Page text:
What is rett syndrome?
Rett syndrome is a childhood neurodevelopmental disorder characterized by normal early development followed by loss of purposeful use of the hands, distinctive hand movements, slowed brain and head growth, gait abnormalities, seizures, and mental retardation. Rett syndrome almost exclusively affects females.
What are some symptoms of rett syndrome?
Symptoms of rett syndrome appear after an early period of apparently normal or near normal development until six to eighteen months of life, when there is a slowing down or stagnation of skills. Hypotonia (loss of muscle tone) is usually the first symptom. As rett syndrome progresses, the child loses purposeful use of her hands and the ability to speak. Other early symptoms may include problems crawling or walking and diminished eye contact. The loss of functional use of the hands is followed by compulsive hand movements such as wringing and washing and can be pretty sudden. Another symptom of rett syndrome, apraxia (inability to perform motor function), is perhaps the most severely disabling feature of rett syndrome; it interferes with every body movement, including eye gaze and speech. Individuals with rett syndrome often exhibit autistic-like behaviors in the early stages. Other symptoms may include: toe walking; sleep problems; wide-based gait; gait disturbances, teeth grinding and difficulty chewing; slowed growth; seizures; cognitive disabilities; and breathing difficulties while awake, such as hyperventilation.
How does rett syndrome progress?
Rett syndrome is commonly divided into four stages:
Stage I – Early Onset (6 – 18 months): Signs and symptoms in this stage are subtle and usually overlooked. There is a small decrease in head growth. There is a decrease in eye contact as well as interest in toys. Some gross motor delays, such as sitting and crawling, may be apparent, too.
Stage II – Rapid Destructive (1 – 4 yrs): This stage is characterized by a functional loss in hand skills and spoken language. Repetitive and purposeless hand movement emerge, such as wringing, washing, clapping, or tapping, as well as repeatedly moving the hands to the mouth. Breathing irregularities such as episodes of apnea and hyperventilation may occur. Loss of social interaction and communication is also apparent at this stage as well as general irritability and sleep irregularities. Gait patterns are unsteady and initiating motor movements can be difficult.
Stage III – Plateau (2 – 10): Apraxia, motor problems, and seizures are prominent during this stage. However, there may be improvement in behavior with less irritability, crying, and repetitive behaviors. Children in Stage III may show more interest in their surroundings; their alertness, attention span, and communication skills may improve. Many children remain in this stage for most of their lives.
Stage IV — Late Motor Deterioration: This stage is characterized by reduced mobility. Other prominent features include muscle weakness, rigidity (stiffness), spasticity, dystonia (increased muscle tone with abnormal posturing of extremity or trunk), and scoliosis (curvature of the spine). Individuals who were previously able to walk may stop walking. Most often there is no decline in cognition, communication, or hand skills at this stage. Repetitive hand movements may decrease, and eye gaze usually improves.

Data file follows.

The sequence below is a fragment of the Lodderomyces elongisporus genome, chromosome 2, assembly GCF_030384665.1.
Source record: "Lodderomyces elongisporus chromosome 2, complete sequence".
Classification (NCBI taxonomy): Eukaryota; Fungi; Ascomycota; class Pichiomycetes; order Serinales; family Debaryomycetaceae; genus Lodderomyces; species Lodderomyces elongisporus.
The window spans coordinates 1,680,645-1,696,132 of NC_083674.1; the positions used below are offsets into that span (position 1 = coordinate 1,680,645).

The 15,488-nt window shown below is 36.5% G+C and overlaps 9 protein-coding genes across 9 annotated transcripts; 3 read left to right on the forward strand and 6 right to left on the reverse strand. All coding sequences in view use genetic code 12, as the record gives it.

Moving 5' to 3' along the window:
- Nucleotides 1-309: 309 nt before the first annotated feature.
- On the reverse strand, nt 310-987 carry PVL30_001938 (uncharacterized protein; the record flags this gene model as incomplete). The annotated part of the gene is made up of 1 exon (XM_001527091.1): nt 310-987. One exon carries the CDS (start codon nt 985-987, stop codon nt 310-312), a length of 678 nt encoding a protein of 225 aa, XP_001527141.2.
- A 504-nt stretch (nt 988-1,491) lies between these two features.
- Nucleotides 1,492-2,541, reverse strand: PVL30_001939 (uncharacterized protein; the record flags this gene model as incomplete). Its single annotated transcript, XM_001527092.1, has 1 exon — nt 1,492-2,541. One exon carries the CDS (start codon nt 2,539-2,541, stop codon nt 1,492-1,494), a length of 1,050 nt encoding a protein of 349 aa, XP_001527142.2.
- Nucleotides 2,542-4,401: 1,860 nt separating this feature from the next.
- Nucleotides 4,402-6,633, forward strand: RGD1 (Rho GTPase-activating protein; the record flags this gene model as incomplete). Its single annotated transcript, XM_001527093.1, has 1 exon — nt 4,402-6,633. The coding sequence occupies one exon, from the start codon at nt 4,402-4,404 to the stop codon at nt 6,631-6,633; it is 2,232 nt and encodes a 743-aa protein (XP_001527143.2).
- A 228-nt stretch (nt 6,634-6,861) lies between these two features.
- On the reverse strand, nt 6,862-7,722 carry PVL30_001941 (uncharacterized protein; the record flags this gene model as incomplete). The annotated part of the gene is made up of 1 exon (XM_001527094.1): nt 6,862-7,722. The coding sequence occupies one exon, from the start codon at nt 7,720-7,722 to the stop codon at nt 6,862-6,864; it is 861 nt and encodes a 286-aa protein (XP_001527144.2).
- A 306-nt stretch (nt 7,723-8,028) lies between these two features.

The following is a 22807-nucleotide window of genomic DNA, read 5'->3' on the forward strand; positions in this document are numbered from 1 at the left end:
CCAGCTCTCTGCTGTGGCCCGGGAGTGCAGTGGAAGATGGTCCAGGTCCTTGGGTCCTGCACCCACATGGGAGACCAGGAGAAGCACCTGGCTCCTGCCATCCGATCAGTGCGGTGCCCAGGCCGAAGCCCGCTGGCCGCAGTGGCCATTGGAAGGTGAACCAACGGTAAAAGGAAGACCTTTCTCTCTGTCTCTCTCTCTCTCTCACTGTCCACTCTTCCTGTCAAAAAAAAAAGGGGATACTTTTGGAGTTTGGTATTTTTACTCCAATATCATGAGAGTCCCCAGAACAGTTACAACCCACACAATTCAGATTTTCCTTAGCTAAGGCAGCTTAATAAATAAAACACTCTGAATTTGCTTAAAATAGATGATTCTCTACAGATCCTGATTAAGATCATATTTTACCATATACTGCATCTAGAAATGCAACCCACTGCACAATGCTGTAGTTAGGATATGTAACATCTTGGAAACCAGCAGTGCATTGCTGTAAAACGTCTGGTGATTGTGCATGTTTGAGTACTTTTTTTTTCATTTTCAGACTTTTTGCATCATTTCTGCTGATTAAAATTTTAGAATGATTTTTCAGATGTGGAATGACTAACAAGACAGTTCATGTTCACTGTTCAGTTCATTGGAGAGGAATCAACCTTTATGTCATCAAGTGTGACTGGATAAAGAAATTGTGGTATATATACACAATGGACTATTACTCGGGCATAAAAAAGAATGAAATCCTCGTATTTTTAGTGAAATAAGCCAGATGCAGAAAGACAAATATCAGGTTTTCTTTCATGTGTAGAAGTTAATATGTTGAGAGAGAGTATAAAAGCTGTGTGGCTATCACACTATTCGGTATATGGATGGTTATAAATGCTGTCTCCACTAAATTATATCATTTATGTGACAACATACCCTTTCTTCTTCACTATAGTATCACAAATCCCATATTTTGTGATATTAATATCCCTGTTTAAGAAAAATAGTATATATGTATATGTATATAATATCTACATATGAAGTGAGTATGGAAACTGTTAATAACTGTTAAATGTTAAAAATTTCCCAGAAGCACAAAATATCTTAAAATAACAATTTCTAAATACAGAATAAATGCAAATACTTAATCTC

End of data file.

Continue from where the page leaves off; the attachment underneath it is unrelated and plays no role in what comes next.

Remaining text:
General treatment for rett syndrome
Treating rett syndrome requires a multidisciplinary approach, including regular medical care, physical, occupational and speech therapy, and academic, social, and vocational services. In addition, medications may help control some of the symptoms associated with the disorder, such as seizures and muscle stiffness.
Our approach to rett syndrome at North Shore Pediatric Therapy
Our multidisciplinary team can target different skill-deficits presented by individuals diagnosed with rett syndrome.
- A physical therapist may use braces or casts to help children who have scoliosis. Physical therapy can also help maintain walking skills, balance, and flexibility.
- Through occupational therapy, the use of hands can become more functional. If repetitive arm and hand movement is a problem, splints that restrict elbow or wrist motion may be helpful. Self-help skills can be targeted through occupational therapy.
- Speech therapy can help improve a child’s life by improving oral motor movements and increasing her expressive language. It can also help non-verbal children with different functional communication techniques.
- Through nutritional support, children with Rett Syndrome may respond favorably to a high-fat, high-calorie diet. Others may need to be fed through a tube placed in the nose or directly in the stomach.
- An individualized treatment plan for an Applied Behavior Analysis (ABA) program would target individual programs with each larger domain (visual performance, receptive language, cooperation, and attention, as well as expressive language) to systematically teach children the skills necessary to enable them to communicate wants and needs and to become more independent and functional in adult life.
International Rett Syndrome Foundation 2008.
National Institute of Neurological Disorders and Stroke. 2008. Rett Syndrome Fact Sheet.